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Two of Kentucky’s leading newspapers, The Courier-Journal (Louisville) and the Lexington Herald-Leader (though as one person said to me they often call it the “Mis-leader”) have been responsible for spreading misleading and downright false propaganda against the Ark Encounter project—the full-size, all-wood Ark we are partnering to build in northern Kentucky. Recently on the Examiner.com website, a carefully written column dealt with some of the wrong information in an editorial from The Courier-Journal. Below are some excerpts from the article entitled, “Correcting more misconceptions about Ark Encounter”:
The Ark Encounter project continues to generate controversy, ostensibly about tax incentives, but actually about the concept and mission of the project. Herewith some corrections to several still-current misconceptions.I encourage you to read the entire article on the Examiner.com website.
An unnamed editor of the Louisville Courier-Journal gives voice to those misconceptions in an editorial published today. His major complaint is that the State of Kentucky will indeed incur a net hit to the public coffers by welcoming the project to the State. To make that complaint, he sets forth four arguments, all of which are provably wrong.Since the incentive is in the form of rebates to the developers of sales taxes paid at the park by visitors, Mr. Beshear argued that the state would not be out any money if the park failed. (Actually, the state would be out taxes the park could collect before it went under, but who's counting?)Rebuttal: In the absence of any project in the region, the State receives no revenue. So the revenues that the State collects are a net positive.[T]he developers now want the Transportation Cabinet to upgrade an Interstate 75 interchange in Grant County to accommodate the projected influx of visitors. There's no estimate yet of the price tag of the proposed improvements, but road construction to ease access to the Kentucky Speedway in Gallatin County cost the state about $45 million.Rebuttal: this refers to another tourist attraction for which the Tourism Authority granted final approval of tax incentives at the same meaning in which it granted initial approval to the incentives for Ark Encounter and proceeded to hire the outside consultant to do impartial market research for the State. If the editorialist wants to complain about the cost of road improvements, then why didn't he complain about the Kentucky Speedway? This Examiner can find no record of any such complaint, so this is a non-issue. . . .[T]he Governor and his aides insist that a state role in a park with a religious theme passes constitutional muster, and that there will be no religious discrimination in hiring employees at the park. In other words, if a gay Muslim with an advanced degree in evolutionary biology wants a top job at the park, he'll be welcomed by the creationists with open arms. Right? Hello?Rebuttal: Nice try. Next time, do your research. The Economist did, and found an applicable US Court of Appeals precedent that speaks directly to this point: if the tourism authority endorses all tourist attractions, then it endorses none, and therefore does not "establish religion."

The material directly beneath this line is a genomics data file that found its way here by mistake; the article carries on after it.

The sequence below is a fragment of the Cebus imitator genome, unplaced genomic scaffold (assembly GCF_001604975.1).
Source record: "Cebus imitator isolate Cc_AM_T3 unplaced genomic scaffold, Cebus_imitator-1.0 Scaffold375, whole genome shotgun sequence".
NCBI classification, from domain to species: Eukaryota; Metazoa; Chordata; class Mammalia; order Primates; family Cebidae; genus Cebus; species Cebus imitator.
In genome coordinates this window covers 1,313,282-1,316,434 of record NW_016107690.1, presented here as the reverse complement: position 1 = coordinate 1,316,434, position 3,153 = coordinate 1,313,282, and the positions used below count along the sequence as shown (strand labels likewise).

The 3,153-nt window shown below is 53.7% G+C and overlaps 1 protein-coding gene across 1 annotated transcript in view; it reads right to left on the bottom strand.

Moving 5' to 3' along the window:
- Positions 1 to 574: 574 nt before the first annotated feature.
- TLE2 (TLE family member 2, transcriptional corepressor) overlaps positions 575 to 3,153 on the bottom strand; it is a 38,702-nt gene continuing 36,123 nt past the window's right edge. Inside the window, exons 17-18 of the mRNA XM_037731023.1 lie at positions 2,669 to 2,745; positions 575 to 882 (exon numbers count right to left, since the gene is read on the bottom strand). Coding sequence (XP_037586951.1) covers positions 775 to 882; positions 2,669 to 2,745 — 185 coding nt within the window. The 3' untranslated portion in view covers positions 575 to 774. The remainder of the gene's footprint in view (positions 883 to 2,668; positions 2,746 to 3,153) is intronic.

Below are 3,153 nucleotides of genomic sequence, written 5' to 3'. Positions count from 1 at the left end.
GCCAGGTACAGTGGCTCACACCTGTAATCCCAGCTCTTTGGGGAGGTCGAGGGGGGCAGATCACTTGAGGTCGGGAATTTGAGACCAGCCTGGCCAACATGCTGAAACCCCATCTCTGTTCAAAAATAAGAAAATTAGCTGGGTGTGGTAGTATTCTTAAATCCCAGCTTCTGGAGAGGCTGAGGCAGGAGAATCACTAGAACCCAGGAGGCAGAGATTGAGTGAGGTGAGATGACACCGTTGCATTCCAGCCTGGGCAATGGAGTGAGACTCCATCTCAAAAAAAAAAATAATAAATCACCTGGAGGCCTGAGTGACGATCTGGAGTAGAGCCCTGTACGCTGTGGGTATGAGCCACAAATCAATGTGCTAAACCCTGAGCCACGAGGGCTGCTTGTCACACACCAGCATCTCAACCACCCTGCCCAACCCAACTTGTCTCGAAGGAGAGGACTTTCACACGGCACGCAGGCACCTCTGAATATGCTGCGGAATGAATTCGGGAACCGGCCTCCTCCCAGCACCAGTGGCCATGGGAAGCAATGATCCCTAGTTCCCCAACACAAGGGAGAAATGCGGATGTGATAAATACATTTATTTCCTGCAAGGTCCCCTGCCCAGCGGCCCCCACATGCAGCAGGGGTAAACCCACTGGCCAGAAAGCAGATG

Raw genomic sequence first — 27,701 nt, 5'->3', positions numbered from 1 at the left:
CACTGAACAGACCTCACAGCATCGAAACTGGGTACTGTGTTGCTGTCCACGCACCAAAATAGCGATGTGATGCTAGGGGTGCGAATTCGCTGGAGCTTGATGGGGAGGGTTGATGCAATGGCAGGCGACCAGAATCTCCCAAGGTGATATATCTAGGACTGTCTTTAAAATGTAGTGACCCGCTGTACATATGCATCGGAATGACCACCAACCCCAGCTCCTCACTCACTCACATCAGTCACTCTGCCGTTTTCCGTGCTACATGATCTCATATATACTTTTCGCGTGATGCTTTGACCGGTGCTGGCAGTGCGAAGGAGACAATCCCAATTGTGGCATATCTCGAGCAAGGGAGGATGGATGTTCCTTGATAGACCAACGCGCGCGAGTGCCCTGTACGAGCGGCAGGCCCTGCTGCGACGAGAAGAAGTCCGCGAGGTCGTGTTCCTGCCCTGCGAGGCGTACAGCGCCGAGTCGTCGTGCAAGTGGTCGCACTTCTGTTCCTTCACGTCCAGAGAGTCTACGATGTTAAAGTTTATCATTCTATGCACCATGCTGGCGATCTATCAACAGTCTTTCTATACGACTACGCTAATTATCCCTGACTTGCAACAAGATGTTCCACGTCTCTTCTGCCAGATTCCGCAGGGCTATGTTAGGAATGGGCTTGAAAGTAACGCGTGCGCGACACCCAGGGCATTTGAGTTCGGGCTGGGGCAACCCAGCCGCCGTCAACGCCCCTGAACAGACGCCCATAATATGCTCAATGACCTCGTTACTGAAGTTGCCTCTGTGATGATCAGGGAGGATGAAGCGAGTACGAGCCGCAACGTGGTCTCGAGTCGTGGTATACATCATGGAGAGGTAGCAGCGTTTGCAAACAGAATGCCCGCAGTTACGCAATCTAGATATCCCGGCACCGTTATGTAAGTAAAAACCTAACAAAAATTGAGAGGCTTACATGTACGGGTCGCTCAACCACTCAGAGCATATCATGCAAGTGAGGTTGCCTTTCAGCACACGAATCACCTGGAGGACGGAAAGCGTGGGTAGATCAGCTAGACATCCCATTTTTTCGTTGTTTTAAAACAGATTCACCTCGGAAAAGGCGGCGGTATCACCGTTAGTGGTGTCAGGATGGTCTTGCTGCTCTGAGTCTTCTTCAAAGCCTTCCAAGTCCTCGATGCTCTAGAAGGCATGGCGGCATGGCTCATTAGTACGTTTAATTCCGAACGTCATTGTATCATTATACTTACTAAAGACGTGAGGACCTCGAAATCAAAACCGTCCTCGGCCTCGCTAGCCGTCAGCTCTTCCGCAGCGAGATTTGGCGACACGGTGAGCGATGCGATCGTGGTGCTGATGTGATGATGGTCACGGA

We should add that after a few news articles and editorials about the Ark Encounter appeared in both papers, the newspapers finally admitted—though further down in their recent pieces—that the state will not be taking money from its budget to fund the Ark, but that this all involves a possible rebate of sales tax collected at the Ark Encounter.
However, the damage has been done: other newspapers (including the Post-Gazette in Pittsburgh in its Wednesday editorial) and countless bloggers have been taking these two newspapers' false reporting and attacking AiG and the Ark. Sadly, even some church leaders have accepted the false reports at face value and have posted negative comments about us, and some Christians have written harsh letters and emails to our offices.
If you haven’t been able to attend yet and you live within driving distance of our Cincinnati/northern Kentucky region, I urge you to do so. In fact, we have a group of 40 people visiting today from Pittsburgh (five hours away)—and Chicago is only a five-hour drive from us, Atlanta seven hours, St. Louis six hours, Detroit four hours, Nashville four hours, and Indianapolis less than two hours.
Here are some photographs of just part of the light display, taken by our Foto FX photographer, Deb Minnard:
Have a happy New Year, and if you have not yet made your year-end donation to our apologetics and evangelistic ministry, you can go to the donation page.
Thanks for stopping by and thanks for praying,